And Other Thoughts on Being a Woman
"Everything is copy," writes Nora Ephron, and so it would seem from this collection of essays about her life. The book opens with the title essay about aging (not gracefully); it then proceeds to bodily upkeep (some tips: Botox, bath oil, hair dyeing, waxing, and threading—but there’s really nothing to be done about the neck wattle), parenting, marriage, divorce, screenwriting, and menopause. We learn of Ephron’s true feelings about the empty nest and her various love affairs—with an apartment, some cookbooks, and Bill Clinton (from afar). Ephron ends with "Considering the Alternative," about death and about friendship—the possible antidote to life’s ups and downs. "But the honest truth," she confesses, "is that it’s sad to be over 60."
Knopf. 139 pages. $19.95. ISBN: 0307264556
NY Times Book Review
"In the manner of all natural-born embroiderers, Ephron augments tales she has told before and also divulges new insights, grievances, and gossip. … This current gatherum of hard and funny truths spares neither the author’s pride nor her audience’s, but it does salve wounds, and many of Ephron’s insights are bound to come in handy." Liesl Schillinger
Los Angeles Times
"What we have in these essays is Ephron in her 60s, a woman whose friends are starting to die, who can’t—no matter how hard she fights or how clever she is—control everything. Hair color, yes; neck, no." Susan Salter Reynolds
"She is as funny as ever, though less political—the women’s movement is barely a quiver on these pages. … What is so refreshing about Ephron is that she doesn’t take herself too seriously." Heller McAlpin
"Her notes are not notes from the underground, exactly, but they are more than copy. They are not Montaigne, but here and there they have a touch of searching for a graver universal in a homely particular." Richard Eder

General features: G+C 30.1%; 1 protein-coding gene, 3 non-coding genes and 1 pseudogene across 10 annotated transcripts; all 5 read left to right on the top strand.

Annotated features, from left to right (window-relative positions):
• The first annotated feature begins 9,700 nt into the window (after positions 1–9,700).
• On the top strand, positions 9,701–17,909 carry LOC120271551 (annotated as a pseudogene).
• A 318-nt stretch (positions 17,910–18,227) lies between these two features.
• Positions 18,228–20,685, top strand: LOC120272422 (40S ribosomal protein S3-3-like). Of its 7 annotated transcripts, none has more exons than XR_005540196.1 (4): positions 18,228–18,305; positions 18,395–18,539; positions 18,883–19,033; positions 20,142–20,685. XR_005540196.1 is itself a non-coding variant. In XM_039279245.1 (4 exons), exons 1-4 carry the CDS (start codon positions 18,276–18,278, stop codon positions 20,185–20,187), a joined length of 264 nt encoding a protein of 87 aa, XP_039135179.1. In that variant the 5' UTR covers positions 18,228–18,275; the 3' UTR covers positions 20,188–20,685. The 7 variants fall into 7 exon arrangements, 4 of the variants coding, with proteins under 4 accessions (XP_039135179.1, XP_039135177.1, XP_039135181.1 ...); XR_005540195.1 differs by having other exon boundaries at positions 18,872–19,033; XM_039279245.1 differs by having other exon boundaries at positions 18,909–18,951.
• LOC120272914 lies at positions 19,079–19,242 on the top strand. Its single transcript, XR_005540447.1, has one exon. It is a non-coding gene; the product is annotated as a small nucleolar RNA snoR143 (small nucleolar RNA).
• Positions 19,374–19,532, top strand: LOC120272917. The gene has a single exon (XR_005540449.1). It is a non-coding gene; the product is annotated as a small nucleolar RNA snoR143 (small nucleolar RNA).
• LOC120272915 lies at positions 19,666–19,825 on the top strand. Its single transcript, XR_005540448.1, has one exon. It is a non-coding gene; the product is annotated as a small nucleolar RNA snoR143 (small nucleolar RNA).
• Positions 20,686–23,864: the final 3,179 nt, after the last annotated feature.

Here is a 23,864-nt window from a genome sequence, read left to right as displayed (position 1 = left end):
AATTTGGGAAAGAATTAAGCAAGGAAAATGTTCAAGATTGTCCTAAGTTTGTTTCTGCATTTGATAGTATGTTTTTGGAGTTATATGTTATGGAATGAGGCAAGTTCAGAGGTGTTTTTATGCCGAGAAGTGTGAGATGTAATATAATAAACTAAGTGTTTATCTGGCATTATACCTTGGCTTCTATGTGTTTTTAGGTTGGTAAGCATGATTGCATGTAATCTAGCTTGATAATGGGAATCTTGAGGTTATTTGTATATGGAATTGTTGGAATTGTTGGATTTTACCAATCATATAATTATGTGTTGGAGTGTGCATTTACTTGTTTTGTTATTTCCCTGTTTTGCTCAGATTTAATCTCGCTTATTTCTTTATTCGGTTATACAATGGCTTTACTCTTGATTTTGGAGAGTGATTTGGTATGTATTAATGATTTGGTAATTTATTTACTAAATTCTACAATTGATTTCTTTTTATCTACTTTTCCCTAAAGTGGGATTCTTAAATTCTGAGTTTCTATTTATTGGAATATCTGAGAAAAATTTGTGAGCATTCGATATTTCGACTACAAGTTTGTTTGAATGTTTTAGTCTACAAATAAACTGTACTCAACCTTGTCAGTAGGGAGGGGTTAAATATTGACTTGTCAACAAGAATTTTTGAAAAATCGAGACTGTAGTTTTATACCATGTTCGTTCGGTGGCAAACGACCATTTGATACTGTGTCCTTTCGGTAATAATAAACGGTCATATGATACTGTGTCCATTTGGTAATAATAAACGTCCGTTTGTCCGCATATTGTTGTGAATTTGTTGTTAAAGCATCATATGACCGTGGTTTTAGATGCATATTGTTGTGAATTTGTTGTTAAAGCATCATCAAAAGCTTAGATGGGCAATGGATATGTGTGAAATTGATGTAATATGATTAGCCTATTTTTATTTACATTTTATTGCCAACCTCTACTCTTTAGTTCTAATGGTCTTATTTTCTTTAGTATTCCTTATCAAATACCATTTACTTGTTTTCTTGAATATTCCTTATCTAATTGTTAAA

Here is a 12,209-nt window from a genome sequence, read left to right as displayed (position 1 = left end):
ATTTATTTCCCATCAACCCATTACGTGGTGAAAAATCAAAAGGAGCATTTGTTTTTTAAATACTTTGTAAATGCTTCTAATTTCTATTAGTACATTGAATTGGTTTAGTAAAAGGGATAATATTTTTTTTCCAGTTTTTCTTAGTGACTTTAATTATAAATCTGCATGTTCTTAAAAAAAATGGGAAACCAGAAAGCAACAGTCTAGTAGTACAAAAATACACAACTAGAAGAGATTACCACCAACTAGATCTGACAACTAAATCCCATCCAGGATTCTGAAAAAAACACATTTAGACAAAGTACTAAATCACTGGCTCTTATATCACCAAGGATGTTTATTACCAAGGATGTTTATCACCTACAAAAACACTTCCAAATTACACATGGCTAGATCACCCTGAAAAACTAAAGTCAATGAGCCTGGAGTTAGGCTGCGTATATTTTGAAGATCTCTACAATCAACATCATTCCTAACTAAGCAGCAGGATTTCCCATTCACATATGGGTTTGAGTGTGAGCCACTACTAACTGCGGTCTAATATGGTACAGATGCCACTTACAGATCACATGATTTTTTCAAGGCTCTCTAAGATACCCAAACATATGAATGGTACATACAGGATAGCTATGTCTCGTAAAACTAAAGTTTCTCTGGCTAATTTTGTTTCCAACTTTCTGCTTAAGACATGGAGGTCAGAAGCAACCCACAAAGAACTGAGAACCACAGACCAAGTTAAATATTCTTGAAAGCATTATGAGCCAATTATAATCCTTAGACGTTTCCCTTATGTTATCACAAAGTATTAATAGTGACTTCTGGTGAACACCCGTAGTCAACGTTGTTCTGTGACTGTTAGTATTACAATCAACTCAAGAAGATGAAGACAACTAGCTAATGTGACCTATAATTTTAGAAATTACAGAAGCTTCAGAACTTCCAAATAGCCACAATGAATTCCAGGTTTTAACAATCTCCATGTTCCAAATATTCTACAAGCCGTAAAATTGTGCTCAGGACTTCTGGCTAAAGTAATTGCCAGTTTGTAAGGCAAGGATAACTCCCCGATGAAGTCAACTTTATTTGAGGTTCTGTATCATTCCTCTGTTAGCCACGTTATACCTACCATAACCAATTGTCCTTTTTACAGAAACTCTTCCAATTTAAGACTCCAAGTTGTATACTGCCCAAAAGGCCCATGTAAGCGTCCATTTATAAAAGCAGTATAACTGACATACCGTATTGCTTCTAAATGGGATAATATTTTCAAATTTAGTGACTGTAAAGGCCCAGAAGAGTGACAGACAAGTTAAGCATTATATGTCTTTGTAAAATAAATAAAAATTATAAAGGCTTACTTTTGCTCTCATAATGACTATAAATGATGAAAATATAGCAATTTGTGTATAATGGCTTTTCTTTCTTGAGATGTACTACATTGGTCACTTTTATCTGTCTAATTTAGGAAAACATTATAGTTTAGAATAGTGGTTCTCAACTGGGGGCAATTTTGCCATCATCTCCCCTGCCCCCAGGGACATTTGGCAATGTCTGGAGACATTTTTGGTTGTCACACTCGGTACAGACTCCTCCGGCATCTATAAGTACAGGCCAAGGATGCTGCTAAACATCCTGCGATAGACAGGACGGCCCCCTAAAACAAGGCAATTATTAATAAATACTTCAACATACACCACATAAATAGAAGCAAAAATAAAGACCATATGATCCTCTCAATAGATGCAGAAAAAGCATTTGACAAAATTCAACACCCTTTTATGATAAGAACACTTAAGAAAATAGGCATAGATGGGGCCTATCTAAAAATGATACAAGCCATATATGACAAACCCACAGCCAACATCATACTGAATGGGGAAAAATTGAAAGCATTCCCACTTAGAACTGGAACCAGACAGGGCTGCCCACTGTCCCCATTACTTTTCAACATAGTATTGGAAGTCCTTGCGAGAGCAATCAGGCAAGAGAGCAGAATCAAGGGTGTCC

"As far as money is concerned, she’s earned it, no question about that—but the specifics of what she’s writing about, here and in other essays in the collection, are much less than universal. … ‘Goodbye’ may be her final word in this uneven book, but with any luck, it’ll turn out that she doesn’t mean it." Bunny Crumpacker
Cleveland Plain Dealer
"All of it is easy reading, and sometimes too easy. … Too often here, she skims the surface on topics that deserve the full benefit of her intelligence." Karen Sandstrom
"To be sure, her writing will resonate with Baby Boomer women about wrinkles and breast cancer and an increasing inability to read 12-point type. … This is a very thin excuse for a book, by an author who has done and can do much better." Mackenzie Carpenter
Nora Ephron, best known for her screenplays When Harry Met Sally, Sleepless in Seattle, and Silkwood and best sellers Heartburn and Crazy Salad, has written a sort of Ephron retrospective. Though humorously self-deprecating and poignant, critics agree that the essays, some published previously, are uneven. Readers may love "I Hate My Purse"—unless they find it outdated. Other essays came off as vain, stale, or elitist in their carefree attitude toward luxury items. Only "Considering the Alternative" received uniform praise for its generous introspection. Despite the collection’s lightweight feel, Ephron still writes "like someone who has something useful and important to tell her readers" (Los Angeles Times). "When your children are teenagers," for example, "it’s important to have a dog so that someone in the house is happy to see you."